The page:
Some of the world’s biggest oil firms have claimed they are taking “prudent action” on climate goals, despite a new report suggesting production from new fields will breach the Paris Agreement.
Today’s report by international NGO Global Witness forecasts that the proposed £3.7 trillion expected to be spent on future exploration and extraction are “incompatible” with the global 1.5 degree target.
The study also claims that ExxonMobil, Shell, Chevron, BP and French oil firm Total will collectively spend more than £420 billion on new fields.
It claims there is an “alarming gap” between oil investment and climate targets.
But Chevron and Shell hit back at the report’s findings, claiming they were “committed” to climate goals.
A Shell spokeswoman said the oil giant was dedicated to “playing its part” and has “set an industry-leading target to reduce not only our own emissions but also those of our customers when they use our products”.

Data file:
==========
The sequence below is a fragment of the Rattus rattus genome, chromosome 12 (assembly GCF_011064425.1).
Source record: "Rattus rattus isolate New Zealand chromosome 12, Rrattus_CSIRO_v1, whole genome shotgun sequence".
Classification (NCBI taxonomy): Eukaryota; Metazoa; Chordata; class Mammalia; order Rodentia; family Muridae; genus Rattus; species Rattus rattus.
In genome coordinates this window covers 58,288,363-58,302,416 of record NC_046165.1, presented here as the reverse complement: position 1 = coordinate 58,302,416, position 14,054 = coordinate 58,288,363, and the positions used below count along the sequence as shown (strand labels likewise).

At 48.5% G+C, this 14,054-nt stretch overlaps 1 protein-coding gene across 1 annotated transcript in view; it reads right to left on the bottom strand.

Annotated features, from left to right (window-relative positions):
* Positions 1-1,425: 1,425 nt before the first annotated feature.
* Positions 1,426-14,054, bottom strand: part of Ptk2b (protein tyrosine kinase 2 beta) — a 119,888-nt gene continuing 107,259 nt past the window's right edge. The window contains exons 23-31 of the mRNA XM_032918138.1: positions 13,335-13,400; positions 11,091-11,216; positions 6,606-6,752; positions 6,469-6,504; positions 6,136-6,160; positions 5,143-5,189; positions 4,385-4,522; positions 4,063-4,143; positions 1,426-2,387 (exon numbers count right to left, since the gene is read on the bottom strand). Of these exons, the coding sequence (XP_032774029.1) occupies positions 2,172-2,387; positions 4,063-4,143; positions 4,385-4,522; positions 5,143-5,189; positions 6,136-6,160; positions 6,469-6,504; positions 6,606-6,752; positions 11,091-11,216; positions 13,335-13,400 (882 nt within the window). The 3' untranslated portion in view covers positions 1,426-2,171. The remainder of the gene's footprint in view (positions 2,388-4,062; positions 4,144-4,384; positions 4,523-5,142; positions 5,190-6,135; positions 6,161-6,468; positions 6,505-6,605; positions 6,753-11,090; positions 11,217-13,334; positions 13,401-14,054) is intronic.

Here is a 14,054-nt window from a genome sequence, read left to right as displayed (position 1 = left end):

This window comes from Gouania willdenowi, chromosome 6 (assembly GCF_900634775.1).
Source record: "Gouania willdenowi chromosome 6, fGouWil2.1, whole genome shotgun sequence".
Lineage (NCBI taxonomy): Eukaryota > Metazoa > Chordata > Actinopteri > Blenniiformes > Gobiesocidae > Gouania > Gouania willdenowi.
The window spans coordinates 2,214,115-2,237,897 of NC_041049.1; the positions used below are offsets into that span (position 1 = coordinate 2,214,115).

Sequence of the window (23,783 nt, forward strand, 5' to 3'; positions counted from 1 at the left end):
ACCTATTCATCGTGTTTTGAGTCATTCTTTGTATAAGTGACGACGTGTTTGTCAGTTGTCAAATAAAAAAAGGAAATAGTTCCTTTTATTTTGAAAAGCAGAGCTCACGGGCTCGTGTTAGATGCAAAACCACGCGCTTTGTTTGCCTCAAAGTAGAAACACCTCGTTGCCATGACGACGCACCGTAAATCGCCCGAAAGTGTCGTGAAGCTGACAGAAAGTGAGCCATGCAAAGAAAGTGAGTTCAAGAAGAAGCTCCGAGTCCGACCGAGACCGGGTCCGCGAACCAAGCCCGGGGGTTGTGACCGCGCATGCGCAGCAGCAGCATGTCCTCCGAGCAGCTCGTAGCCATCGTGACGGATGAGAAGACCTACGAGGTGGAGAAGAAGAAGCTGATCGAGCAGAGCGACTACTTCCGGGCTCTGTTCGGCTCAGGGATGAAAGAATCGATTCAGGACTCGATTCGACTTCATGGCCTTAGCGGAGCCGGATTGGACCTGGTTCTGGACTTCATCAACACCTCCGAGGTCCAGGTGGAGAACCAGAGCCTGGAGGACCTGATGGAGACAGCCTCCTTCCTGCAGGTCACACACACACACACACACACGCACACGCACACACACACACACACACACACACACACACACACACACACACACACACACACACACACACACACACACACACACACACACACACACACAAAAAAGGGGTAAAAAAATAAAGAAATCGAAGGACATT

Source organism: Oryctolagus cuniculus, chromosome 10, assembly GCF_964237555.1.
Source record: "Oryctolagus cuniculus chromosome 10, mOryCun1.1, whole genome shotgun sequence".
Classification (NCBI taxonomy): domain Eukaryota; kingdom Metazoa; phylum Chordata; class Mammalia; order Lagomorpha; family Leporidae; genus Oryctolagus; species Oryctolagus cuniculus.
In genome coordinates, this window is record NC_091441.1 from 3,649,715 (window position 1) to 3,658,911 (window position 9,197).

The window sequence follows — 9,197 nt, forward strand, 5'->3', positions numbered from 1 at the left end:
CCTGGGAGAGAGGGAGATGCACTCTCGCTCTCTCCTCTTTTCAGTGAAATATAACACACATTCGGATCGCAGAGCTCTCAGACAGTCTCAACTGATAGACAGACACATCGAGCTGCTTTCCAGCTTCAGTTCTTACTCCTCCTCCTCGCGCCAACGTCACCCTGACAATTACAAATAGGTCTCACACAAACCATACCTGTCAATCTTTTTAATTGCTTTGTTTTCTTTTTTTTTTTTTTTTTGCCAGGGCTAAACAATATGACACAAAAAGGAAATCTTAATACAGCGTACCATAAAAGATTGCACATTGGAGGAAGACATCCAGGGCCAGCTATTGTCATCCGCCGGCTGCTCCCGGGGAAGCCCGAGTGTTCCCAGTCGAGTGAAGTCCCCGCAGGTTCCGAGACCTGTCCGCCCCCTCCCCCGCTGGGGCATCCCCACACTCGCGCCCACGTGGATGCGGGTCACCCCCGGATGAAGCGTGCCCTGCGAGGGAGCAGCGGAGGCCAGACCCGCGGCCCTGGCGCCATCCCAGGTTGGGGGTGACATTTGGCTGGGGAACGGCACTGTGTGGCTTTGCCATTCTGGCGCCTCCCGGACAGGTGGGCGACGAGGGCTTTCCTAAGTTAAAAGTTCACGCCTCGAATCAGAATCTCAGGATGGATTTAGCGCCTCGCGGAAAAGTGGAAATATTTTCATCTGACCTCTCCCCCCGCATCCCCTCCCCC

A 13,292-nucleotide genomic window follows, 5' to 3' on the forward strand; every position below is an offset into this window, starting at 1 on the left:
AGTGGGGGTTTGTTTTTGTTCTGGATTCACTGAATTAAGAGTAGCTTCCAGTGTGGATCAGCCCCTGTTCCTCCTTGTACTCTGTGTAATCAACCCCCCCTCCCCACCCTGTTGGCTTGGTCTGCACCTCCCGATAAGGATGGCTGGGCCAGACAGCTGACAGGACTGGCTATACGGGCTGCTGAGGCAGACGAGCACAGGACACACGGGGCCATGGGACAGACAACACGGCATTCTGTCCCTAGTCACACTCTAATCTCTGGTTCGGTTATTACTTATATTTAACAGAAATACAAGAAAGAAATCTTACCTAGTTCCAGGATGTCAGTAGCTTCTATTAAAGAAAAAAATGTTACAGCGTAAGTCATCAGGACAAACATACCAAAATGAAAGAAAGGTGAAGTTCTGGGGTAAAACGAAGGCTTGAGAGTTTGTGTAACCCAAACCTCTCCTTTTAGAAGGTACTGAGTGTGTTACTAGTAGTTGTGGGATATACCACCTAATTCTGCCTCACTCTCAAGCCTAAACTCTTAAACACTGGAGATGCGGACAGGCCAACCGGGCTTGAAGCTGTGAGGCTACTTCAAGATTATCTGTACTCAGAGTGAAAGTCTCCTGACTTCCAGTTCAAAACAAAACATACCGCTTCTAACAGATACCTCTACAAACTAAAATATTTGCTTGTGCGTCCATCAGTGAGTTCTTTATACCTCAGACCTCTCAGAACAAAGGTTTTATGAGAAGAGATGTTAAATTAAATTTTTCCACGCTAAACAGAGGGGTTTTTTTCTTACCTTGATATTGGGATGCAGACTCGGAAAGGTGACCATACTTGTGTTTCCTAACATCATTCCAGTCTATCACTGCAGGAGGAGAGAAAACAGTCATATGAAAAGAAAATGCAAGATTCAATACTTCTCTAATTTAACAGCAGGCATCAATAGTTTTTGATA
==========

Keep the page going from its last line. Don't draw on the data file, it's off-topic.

A Chevron spokeswoman said the US firm was taking “prudent cost-effective actions” to address climate change risks.
Global Witness claims that, despite a drop in oil price since 2014, investment by oil majors is due to exceed £770bn a year.
It adds that two thirds of fresh investment will take place in new fields.
Murray Worthy, senior campaigner at Global Witness and author of the report, said: “This analysis should encourage the escalation of investor engagement efforts to challenge oil and gas majors to credibly align their business plans with the Paris goal.
“Blindly pushing ahead comes with huge financial risks for investors, either as a result of the transition to a low carbon economy, or as the devastating consequences of a changing climate stack up.”
Shell’s spokeswoman said the firm agreed that “action is needed now” on climate change, adding that it would “evolve” as the energy system changes.
She added that Shell “continues to invest in a range of low-carbon technologies”.
Chevron said: “We believe climate change is real and human activity contributes to it.
“We accept the findings of the Intergovernmental Panel on Climate Change and see the Paris Agreement as a step forward to meeting the global challenge.
“Reducing greenhouse gas (GHG) emissions is a global issue that requires global engagement and action.”